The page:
Researchers at MIT’s Computer Science and Artificial Intelligence Lab (CSAIL) believe they have a potential solution to the wireless spectrum crunch, an issue that has grown to warrant the attention of President Barack Obama and the White House. The researchers call their solution MegaMIMO 2.0.
MIT Professor Dina Katabi recently led a team demonstration of MegaMIMO 2.0, a wireless data transport technology capable of transferring digital data more than three times faster than existing systems while doubling signal range at the same time, according to a CSAIL news report.
Better yet, MegaMIMO 2.0 soon will be available commercially. The breakthrough is the technology’s ability to coordinate multiple access points coincidentally on the same frequency without creating interference. That results in dramatic improvements in wireless network data transport speed and signal strength, particularly in heavy-usage situations such as concerts, conventions and sports events, CSAIL highlights.
The team’s research focused on comparisons against Wi-Fi networks, but according to the researchers the technology can also be applied to cellular networks.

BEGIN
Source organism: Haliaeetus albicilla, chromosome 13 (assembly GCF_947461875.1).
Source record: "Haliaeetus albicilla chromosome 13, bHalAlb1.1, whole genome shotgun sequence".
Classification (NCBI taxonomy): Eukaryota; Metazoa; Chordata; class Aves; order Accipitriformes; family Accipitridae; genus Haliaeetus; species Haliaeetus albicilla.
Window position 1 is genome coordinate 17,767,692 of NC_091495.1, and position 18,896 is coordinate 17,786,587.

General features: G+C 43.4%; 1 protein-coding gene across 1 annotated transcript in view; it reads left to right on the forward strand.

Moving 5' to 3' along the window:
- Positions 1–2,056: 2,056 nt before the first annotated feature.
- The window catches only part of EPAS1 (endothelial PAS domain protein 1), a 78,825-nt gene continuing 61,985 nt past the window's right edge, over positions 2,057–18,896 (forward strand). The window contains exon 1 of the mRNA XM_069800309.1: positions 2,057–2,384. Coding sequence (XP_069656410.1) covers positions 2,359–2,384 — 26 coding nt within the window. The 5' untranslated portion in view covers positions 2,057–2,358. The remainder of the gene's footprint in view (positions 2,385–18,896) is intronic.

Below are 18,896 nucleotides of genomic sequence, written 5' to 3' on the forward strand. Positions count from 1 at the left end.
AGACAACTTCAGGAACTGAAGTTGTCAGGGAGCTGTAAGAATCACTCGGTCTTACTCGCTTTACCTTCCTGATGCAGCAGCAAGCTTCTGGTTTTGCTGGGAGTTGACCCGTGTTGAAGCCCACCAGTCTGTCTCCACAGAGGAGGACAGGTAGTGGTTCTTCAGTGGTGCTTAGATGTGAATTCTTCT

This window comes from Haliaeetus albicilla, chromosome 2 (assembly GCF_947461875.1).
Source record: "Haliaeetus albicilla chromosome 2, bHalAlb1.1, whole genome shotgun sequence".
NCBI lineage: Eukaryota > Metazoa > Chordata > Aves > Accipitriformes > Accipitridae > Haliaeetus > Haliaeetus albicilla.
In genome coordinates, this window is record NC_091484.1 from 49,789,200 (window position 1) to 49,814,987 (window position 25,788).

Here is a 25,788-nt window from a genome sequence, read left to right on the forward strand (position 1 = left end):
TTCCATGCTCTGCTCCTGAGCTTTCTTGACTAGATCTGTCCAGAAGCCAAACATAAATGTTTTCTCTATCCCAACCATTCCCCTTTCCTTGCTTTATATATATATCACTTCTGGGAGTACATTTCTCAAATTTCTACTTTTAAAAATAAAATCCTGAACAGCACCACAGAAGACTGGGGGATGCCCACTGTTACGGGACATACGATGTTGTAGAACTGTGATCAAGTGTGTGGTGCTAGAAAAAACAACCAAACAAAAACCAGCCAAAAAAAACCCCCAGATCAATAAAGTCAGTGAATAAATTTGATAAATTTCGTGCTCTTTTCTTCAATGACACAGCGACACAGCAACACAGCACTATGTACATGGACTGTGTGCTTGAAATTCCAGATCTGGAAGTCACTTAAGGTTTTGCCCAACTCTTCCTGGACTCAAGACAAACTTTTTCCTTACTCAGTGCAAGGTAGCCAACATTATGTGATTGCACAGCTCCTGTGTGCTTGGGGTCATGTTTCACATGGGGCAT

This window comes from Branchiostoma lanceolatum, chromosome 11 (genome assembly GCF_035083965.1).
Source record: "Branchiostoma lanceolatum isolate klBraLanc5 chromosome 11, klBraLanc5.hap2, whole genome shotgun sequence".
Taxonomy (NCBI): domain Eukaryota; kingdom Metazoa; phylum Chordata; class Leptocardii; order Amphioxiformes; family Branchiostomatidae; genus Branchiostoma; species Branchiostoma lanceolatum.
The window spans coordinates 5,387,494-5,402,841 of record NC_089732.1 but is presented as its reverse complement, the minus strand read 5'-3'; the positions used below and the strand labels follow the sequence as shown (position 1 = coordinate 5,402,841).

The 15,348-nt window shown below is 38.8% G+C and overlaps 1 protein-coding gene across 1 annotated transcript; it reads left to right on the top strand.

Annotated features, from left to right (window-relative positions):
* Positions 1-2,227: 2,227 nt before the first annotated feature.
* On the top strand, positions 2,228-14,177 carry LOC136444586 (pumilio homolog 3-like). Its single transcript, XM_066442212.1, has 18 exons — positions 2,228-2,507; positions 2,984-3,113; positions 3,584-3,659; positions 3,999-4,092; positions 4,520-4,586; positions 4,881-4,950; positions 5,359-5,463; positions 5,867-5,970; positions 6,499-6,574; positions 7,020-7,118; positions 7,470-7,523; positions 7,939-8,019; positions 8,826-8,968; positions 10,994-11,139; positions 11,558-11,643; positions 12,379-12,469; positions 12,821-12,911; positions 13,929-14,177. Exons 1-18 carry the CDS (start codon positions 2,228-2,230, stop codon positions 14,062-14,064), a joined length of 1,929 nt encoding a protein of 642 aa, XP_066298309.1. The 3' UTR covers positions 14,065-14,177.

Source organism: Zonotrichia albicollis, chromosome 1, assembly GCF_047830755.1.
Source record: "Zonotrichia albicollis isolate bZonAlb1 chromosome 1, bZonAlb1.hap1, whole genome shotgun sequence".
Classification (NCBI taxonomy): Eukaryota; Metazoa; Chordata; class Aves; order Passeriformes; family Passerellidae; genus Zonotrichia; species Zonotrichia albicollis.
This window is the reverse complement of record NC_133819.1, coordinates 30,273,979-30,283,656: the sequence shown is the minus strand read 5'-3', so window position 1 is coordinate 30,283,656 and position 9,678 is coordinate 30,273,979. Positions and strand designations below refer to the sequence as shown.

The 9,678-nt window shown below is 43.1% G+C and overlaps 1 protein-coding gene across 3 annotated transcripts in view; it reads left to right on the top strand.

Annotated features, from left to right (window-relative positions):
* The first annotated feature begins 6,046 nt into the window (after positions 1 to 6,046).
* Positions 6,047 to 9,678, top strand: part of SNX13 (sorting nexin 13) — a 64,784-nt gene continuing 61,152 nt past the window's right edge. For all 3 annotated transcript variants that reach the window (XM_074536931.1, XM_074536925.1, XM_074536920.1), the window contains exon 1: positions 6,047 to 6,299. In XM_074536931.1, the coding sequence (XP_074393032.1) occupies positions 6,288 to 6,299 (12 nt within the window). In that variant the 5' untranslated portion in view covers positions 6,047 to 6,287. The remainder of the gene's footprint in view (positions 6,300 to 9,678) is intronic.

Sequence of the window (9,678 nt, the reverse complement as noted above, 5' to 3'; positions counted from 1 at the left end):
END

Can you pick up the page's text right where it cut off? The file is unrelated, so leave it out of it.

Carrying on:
Testing MegaMIMO 2.0’s performance capabilities, the CSAIL research team set up a mock conference room with four sets of laptops that were mounted atop Roomba robots that roamed around the room. Results revealed that the system could increase data transfer speeds 330 percent.
Housed inside a box casing about the size of a standard router, MegaMIMO 2.0’s hardware includes a processor, real-time baseband processing system and transceiver board.
“In today’s wireless world, you can’t solve [the] spectrum crunch by throwing more transmitters at the problem, because they will all still be interfering with one another,” explained CSAIL member and PhD student Ezzeldin Hamed, who is the lead author of a new research paper on the topic.
“The answer is to have all those access points work with each other simultaneously to efficiently use the available spectrum.”
Research team member Hariharan Rahul is to present the MegaMIMO 2.0 research paper at the Association for Computing Machinery’s Special Interest Group on Data Communicatons (SIGCOMM 16) conference next week.